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Killflavour – Forest Mirror


Killflavour - Forest MirrorThe wasted-sounding wastrels of Killflavour offer up the latest in a series of records that are aimed so far out that there’s a distinct possibility that they are heading for a fall off the edge of the known musical world.

The band shares a similarly distracted style that lies somewhere between, say, Hey Colossus and A Silver Mount Zion, and the quartet’s heavily psychedelic sound also draws inspiration from their kosmische forebears without particularly sounding like any of them. Sure, there’s some Guru Guru in there, maybe a spot of Amon Düül even, and there’s a certain affinity with fellow space(d) travellers such as Electric Moon and occasionally even Expo 70 while nodding steadily and thoughtfully in post-rock directions.

Any record that is covered up in a gatefold that opens to reveal the larger than life-sized eyes of a wolf is already doing something right, and Forest Mirror holds up a scrying glass to the interior world, its four tracks unfolding on steady grooves, curlicues of self-reflective feedback and the suggestion that reality as it is commonly understood is now far, far away. This is a sentiment expressed neatly in the title of “In, But Not Of This World”, Alexander Britz‘s words drifting flightily off on a raft of echo FX that leave eventually for parts located well away with woodland folk, while Marc Schoenwald keeps the drums tight and circuitous, anchoring the music to the ground as it seems that no-one else involved is going to.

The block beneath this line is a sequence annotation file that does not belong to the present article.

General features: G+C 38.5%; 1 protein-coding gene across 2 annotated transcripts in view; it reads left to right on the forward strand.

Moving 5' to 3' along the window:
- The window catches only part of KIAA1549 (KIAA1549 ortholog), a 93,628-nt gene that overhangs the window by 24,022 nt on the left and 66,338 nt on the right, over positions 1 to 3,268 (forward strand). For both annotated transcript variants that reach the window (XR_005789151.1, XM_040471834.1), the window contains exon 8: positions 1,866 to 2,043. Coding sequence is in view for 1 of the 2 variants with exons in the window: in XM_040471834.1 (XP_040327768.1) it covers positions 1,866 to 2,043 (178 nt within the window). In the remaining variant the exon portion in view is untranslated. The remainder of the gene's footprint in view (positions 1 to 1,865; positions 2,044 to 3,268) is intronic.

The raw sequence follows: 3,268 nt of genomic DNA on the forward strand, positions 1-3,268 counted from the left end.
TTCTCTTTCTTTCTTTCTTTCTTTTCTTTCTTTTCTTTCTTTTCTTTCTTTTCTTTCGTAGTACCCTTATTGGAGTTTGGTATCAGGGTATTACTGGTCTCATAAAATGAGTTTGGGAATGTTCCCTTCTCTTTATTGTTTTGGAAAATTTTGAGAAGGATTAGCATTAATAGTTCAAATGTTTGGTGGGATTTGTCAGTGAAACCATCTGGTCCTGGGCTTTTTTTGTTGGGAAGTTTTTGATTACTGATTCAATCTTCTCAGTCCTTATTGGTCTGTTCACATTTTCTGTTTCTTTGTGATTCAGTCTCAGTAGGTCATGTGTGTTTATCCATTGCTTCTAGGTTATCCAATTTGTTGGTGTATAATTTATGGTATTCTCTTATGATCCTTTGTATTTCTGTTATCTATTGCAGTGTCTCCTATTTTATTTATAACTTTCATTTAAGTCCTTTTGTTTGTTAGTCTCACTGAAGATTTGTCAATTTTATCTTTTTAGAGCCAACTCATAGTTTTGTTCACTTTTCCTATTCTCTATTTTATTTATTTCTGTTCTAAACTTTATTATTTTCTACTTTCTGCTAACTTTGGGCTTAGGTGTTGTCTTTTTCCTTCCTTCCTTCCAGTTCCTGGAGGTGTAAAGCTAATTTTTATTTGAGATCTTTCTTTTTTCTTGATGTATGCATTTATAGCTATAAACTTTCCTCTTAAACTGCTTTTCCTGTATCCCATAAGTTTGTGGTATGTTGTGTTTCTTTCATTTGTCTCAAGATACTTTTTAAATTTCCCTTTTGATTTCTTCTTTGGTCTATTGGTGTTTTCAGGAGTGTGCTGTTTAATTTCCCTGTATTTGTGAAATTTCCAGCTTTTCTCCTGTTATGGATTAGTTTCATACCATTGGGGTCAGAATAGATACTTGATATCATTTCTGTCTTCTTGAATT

The guitars are as often languorous as they are wide open, usually merging into a whole that allows the quartet plenty of time and space to wriggle and writhe. They are intent on “Shifting Paradigms” indeed, and Britz reflects, “we found out there’s a ways to go”, so go Killflavour do. This they do at their own pace, in the sort of stoner-friendly fashion that meanders as much as it evolves, holding back on their passions, which once unleashed come wrapped in sampled call and response praises. There’s something of the Godspeeds therefore to “Word As Shape”, a moving wall of sound marching steadfastly towards the horizon with an eventually bright and clear-eyed (and ear’d) purpose.

The ebb and flow of the music brings itself to a satisfyingly abrupt conclusion and a muttered farewell after twenty-three minutes, and it’s certain that there’s yet more to be searched out in Killflavour’s back catalogue — and in records yet to come.

-Linus Tossio-


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